Japanese children who were attentive enough to tune into the Yomiuri TV Network at 7:30 pm, Sunday, October 6th, couldn’t possibly know they were witnessing an historic moment.
By all accounts, it was a quiet beginning. Much flashier and better-known cartoons were to be found on other networks. Japan’s Fuji Television was the clear leader at the time, with such colorful, action-filled programs as Scientific Ninja Team Gatchaman (which has since gone by other names, including Battle of the Planets), another superhero series called Casshan, a trio of “super robot” programs called Zero Tester, Getta Robo, and (mightiest of all) Mazinger Z, and even a family-oriented anime based on the classic children’s story Heidi. Other networks carried sports anime such as the tennis drama Aim for the Ace, action-adventure such as Hurricane Polymer, and even a uniquely risque show for older viewers called Cutey Honey.
Yomiuri was no slouch in the anime department, having delivered genuine hits in previous years such as Lupin III, Star of the Giants (a baseball drama) and the talking cat Doraemon, one of the longest-running childrens’ anime of all time. But 1974 was a very lean year. Yomiuri had only four anime programs to hold up against Fuji’s onslaught of powerhouses. Space Battleship Yamato was one of those four, and against such competition, it was found wanting. It also didn’t help that the series went directly up against Heidi of the Alps, which filled the same time slot on another network. She might have looked demure, but the scrappy little gal had gathered a ferociously loyal audience that Yamato could not easily lure away.
Happily, we know that this inauspicious kickoff didn’t continue to be the case forever. But blockbuster status was almost three years away, and when the initial TV ratings came in at a mere 6%, no one on the Yamato staff thought the show was going to figure strongly in their future. They were sweating blood to get it on the air, sometimes meeting the weekly deadline by mere minutes, and it must have been incredibly demoralizing to continue at this pace under the belief that practically no one was watching. The TV series wasn’t the only product with the name Yamato on it. A 45 rpm single and two separate manga adaptations would also be presented to the public before the year ended, but the crew were working under such slavish conditions that they had no time at all to personally connect with their audience. Not even VCR’s could come to the rescue, still being too expensive for the average household. That cold, hard single-digit rating was their only response from the outside world.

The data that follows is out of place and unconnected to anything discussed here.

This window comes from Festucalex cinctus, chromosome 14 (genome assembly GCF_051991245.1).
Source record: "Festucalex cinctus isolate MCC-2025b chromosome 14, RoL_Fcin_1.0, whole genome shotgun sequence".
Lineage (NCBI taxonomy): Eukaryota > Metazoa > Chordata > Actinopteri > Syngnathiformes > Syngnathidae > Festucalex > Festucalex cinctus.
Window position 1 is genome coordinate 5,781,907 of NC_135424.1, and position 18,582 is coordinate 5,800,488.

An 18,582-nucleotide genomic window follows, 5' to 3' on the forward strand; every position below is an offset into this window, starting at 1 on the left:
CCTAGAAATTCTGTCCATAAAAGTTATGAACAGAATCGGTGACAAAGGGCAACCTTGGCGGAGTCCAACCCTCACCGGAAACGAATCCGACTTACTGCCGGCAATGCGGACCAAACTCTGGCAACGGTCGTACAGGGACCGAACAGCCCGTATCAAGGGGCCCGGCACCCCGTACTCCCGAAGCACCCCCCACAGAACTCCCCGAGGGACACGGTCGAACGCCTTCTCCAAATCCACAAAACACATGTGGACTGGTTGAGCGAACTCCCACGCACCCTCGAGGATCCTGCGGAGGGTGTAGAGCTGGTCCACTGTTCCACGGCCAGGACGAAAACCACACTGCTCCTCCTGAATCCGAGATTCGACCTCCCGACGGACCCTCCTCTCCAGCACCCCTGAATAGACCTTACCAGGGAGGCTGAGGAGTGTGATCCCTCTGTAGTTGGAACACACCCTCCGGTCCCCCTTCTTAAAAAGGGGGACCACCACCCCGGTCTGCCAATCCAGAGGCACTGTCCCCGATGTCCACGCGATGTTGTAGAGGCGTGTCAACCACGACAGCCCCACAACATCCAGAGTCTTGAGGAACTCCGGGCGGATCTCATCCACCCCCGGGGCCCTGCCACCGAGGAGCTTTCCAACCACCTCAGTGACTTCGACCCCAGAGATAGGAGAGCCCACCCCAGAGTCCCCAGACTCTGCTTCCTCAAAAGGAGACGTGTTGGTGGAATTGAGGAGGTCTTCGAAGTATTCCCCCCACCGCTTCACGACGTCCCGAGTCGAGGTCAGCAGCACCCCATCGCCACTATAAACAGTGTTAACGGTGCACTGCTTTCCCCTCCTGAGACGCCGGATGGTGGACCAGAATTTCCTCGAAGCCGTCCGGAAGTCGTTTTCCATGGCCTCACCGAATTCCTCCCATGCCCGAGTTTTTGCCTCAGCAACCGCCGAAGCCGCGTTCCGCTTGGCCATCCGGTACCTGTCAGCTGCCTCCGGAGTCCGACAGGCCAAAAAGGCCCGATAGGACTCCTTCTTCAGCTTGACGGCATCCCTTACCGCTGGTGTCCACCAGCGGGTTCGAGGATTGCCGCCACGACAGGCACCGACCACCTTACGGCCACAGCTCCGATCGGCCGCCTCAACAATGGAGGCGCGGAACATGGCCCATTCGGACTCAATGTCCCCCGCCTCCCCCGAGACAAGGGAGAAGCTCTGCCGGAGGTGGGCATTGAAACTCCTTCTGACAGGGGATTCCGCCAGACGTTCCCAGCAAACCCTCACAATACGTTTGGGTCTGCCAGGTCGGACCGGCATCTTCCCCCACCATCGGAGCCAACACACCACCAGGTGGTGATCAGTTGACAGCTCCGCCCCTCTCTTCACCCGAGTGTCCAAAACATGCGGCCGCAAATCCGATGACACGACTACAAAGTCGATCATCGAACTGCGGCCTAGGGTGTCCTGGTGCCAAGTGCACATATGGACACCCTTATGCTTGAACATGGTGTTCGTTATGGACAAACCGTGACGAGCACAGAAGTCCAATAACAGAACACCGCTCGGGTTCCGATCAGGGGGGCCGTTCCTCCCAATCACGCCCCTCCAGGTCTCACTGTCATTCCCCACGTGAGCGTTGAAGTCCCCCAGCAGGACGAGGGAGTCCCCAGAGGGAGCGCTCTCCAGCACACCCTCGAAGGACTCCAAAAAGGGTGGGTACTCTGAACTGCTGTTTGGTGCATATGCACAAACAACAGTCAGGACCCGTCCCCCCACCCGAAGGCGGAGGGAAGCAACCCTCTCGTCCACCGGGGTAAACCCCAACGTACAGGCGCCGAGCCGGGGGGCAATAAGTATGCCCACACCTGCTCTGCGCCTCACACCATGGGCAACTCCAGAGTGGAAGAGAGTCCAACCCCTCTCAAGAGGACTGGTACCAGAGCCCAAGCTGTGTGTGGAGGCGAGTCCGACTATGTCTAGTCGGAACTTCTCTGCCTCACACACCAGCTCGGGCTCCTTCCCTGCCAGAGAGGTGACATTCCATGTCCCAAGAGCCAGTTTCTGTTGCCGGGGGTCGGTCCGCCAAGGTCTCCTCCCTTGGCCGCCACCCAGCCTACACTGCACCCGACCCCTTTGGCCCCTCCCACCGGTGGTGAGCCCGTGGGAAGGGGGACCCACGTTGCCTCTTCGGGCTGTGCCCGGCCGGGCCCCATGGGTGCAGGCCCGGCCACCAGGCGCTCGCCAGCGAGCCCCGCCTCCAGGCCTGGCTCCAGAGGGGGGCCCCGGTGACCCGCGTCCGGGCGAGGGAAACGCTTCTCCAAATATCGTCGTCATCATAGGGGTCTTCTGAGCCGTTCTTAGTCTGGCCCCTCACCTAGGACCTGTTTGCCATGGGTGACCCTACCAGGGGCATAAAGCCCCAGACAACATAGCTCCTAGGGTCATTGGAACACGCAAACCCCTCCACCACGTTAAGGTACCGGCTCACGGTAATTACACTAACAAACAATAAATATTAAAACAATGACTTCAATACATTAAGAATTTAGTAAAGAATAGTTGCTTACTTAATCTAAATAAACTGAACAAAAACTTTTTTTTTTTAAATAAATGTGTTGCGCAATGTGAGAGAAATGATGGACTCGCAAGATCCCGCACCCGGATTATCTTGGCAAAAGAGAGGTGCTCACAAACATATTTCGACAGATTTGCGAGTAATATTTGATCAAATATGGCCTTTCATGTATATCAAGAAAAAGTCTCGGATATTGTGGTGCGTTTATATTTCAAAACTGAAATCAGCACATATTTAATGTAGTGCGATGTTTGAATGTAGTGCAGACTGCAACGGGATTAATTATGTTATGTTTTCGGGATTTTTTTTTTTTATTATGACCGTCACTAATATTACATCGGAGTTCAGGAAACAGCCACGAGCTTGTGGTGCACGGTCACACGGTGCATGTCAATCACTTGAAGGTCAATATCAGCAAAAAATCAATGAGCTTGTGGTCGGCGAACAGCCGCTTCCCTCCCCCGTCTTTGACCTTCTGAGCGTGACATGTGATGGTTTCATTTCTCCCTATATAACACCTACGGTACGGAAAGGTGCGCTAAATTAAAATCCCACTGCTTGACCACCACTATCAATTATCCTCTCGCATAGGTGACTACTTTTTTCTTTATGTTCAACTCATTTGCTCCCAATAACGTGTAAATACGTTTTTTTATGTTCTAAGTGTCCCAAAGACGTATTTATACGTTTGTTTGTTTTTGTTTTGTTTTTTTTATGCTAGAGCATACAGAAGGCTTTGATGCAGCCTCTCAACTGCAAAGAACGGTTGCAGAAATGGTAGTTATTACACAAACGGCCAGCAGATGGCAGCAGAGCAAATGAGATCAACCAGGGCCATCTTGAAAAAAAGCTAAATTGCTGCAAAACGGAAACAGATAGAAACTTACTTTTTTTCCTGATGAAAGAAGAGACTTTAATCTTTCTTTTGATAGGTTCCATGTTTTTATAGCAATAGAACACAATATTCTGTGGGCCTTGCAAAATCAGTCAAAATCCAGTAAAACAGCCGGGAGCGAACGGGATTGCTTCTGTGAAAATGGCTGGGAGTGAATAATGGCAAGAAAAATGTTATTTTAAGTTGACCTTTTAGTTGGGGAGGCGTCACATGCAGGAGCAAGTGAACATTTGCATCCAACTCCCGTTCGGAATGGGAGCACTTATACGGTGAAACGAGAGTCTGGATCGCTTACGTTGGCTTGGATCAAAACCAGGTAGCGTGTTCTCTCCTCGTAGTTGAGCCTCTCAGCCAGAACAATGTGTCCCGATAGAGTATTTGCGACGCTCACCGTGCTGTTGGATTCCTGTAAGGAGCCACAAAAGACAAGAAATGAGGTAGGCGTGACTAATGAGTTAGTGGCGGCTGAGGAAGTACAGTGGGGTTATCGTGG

Aim for the Ace
Today, of course, it couldn’t be more different. Audience reactions can often be found minutes after a program is broadcast, with no more energy expended than the click of a mouse. In a way, 1974 itself was Yamato‘s most formidable obstacle. If you’re old enough to remember the following facts about our own country, it won’t be hard for you to appreciate how far we’ve all come, both in Japan and the States.
The 55 mph speed limit was imposed on our highways.
Sonny & Cher split up.
Hank Aaron broke Babe Ruth’s home run record.
The world’s tallest structure was a 646 meter radio mast in Poland
President Richard Nixon resigned and was pardoned by his successor, Gerald Ford.
A new product called a “computer” was released, named the Altair 8800.
Another new product appeared, called a “pocket calculator.”
Thanks to a major energy crisis caused by a Middle East oil embargo, the entire globe was caught in an economic recession.
India became the world’s sixth nuclear power.
“Lucy” the Australopithecus, was discovered in Africa.
Dr. Henry Heimlich introduced a manuever meant to aid choking victims.
America’s highest-rated prime-time TV shows were called Chico and the Man, the Jeffersons, and Good Times.
Saturday morning cartoons included Land of the Lost, Hong Kong Phooey, The New Adventures of Gilligan, Partridge Family 2200 AD, Valley of theDinosaurs,and Wheelie and the Chopper Bunch.
The first “word processors” appeared in offices across the country.
Movie tickets cost $1.75.
A gallon of gas was 55 cents.
A first-class postage stamp cost 10 cents.
A new car averaged $3,756.00.
A gallon of milk cost $1.56.
A loaf of bread cost 35 cents
In popular music, the hits were Band on the Run by Paul McCartney & Wings, I shot the Sheriff by Eric Clapton, The Loco-Motion by Grand Funk Railroad and Sunshine on my Shoulders by John Denver.
Moviegoers were flocking to see The Godfather part II, Young Frankenstein, Blazing Saddles, The Towering Inferno, and Chinatown.
And though few people knew about it at the time, children were born in 1974 named Seth Green, Alyson Hannigan, Leonardo DiCaprio, and Penelope Cruz.
Getting back to the Japanese side of things, it’s interesting to note one very important fact: despite its appearance in the first few paragraphs of this story and its incredible usefulness in summing up an entire realm of entertainment, the word “anime” itself did not yet exist in when Yamato debuted in 1974. Instead, animated programs were referred to as “Terebi Manga,” which translated literally to “TV Comics.” Most animated programs at the time had originated from childrens’ manga publications, and thus were not generally viewed as a challenging medium. Yamato, by contrast, was wholly original. Its manga did not appear until after the TV series was underway.
Heidi of the Alps
Yamato paperback manga
Ignoring for the moment all the other pivotal contributions Yamato made to the world of entertainment, it’s worth noting that this was the single program that raised the standard; the one which ultimately pushed the entire Japanese animation medium forward to the point where it warranted a more respectable (and accurate) name: Anime.